Are there many advantages to being born the son or daughter of a billionaire many times over? Sure. Financial security. Unparalleled opportunities. World is your oyster type stuff. But there’s also a dark side that few people ever see or talk about, which can make being astonishingly wealthy by virtue of birth all the more isolating and hard. Today, however, in an effort to show kids born into immense privilege that YOU ARE NOT ALONE, the Times has run a profile of Alexander Soros, son of George, which examines the struggles he faced in coming to terms with being rich. They included:
Never getting to live in a McMansion.
Alex Soros spent his youth padding around a Charles A. Platt-designed 14-room house on a sprawling country estate in Katonah, N.Y. His mother, Susan Weber Soros, now divorced from his father, founded the Bard Graduate Center for the decorative arts and adorned the house with Sargents and Cassatts. Their place in the city was a duplex at 1060 Fifth Avenue. While his parents worked, he spent much of his time with his younger brother, Gregory, now 23 and pursuing a career as an artist; his nanny, Ping, from China; and the staff…Mr. Soros was acutely aware that he lived in a privileged bubble, and sometimes dreamed of living in a subdivision, where he could play football in the street with other boys. “As a kid, all you want to be is normal,” he said. “When all you’re being fed is vichyssoise, you want to eat Big Macs like everyone else.”
After King Low Heywood Thomas, a prep school in Stamford, Conn., he attended New York University, where he tried to come to grips with expectations that came with his last name. For a period, he brooded, and gained weight.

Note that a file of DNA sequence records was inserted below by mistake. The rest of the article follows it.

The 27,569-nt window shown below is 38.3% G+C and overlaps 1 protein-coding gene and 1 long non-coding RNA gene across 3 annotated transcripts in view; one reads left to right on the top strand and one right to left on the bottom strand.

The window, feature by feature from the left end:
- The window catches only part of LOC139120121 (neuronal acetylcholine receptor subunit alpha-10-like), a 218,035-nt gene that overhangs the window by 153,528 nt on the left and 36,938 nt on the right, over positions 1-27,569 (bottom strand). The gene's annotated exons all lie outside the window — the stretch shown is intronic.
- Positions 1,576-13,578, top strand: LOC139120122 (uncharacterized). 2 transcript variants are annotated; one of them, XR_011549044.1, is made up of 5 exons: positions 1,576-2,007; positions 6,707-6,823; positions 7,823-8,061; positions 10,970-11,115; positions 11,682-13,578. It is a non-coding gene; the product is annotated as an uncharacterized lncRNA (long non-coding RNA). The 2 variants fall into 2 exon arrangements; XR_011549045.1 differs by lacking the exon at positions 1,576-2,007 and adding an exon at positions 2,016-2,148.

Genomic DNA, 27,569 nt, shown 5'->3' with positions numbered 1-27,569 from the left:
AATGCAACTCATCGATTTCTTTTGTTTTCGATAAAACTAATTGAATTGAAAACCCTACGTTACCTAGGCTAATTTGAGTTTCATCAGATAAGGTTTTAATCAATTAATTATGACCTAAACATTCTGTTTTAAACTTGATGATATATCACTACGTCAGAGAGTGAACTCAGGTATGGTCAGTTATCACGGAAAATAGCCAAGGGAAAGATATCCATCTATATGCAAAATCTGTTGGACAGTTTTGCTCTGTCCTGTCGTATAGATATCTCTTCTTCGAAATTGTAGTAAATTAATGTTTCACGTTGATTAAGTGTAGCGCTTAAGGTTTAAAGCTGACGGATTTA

Not being seen as an intellectual.
“Alex sought anonymity,” said Adam Braun, a former roommate. “He wanted to be known as the intellectual, not the son of the financier.” Alex hated small talk, Mr. Braun added, and he would ditch parties early to go home and curl up with his Baudrillard.
Being seen as a “party-boy” who posted pictures on Facebook with captions like “chilling at dad’s house in Southampton, drinking 40s while cruising on the family boat, and making out with the babes,” after posting pictures on Facebook with captions like “chilling at dad’s house in Southampton, drinking 40s while cruising on the family boat, and making out with the babes.”
…after graduation, he came out of his shell and started to socialize. He made new friends, some of whom were nightclub habitués looking to trade on his name, he said. It was around that time that Facebook pictures [“chilling at dad’s house in Southampton, drinking 40s while cruising on the family boat, and making out with the babes”] of him popped up. He was shocked to be portrayed as another helium-weight Hamptons party boy swilling away his trust fund. “I became this caricature,” he said.
Ultimately, after “wrestling with his moneyed upbringing,” Soros came to grips with who he is and what he’s worth, monetarily-speaking. He was born rich and he’s OK with that.
Mr. Soros, now 26, is taking the stage on his own terms, though in a direction his father clearly approves: philanthropy. Last fall, while pursing his Ph.D. in history at Berkeley, the younger Mr. Soros started the Alexander Soros Foundation. Its stated mission is to promote social justice and human rights…These days, he divides the bulk of his time between Berkeley and New York. Alex admits that his lifestyle is wildly at odds with that of most graduate students. He has a house in North Berkeley, a two-bedroom apartment near Astor Place in Manhattan and a place in South Kensington, London. He collects art by Otto Dix and George Grosz, and has “a couple of Magrittes,” he said.
He has also given up on the idea that he can escape public scrutiny. His trip to Florianópolis, a Brazilian island getaway, with buddies a couple of years ago somehow landed on Page Six, which had him partying alongside the actor Stephen Dorff (“I’ve never even met Stephen Dorff,” he said).
“I live well,” he told the Times. “I try to stay reasonable, but it’s very hard to say what is reasonable. There’s not a how-to book. In a way, if you try to live quote-unquote normal, you’re being disingenuous.”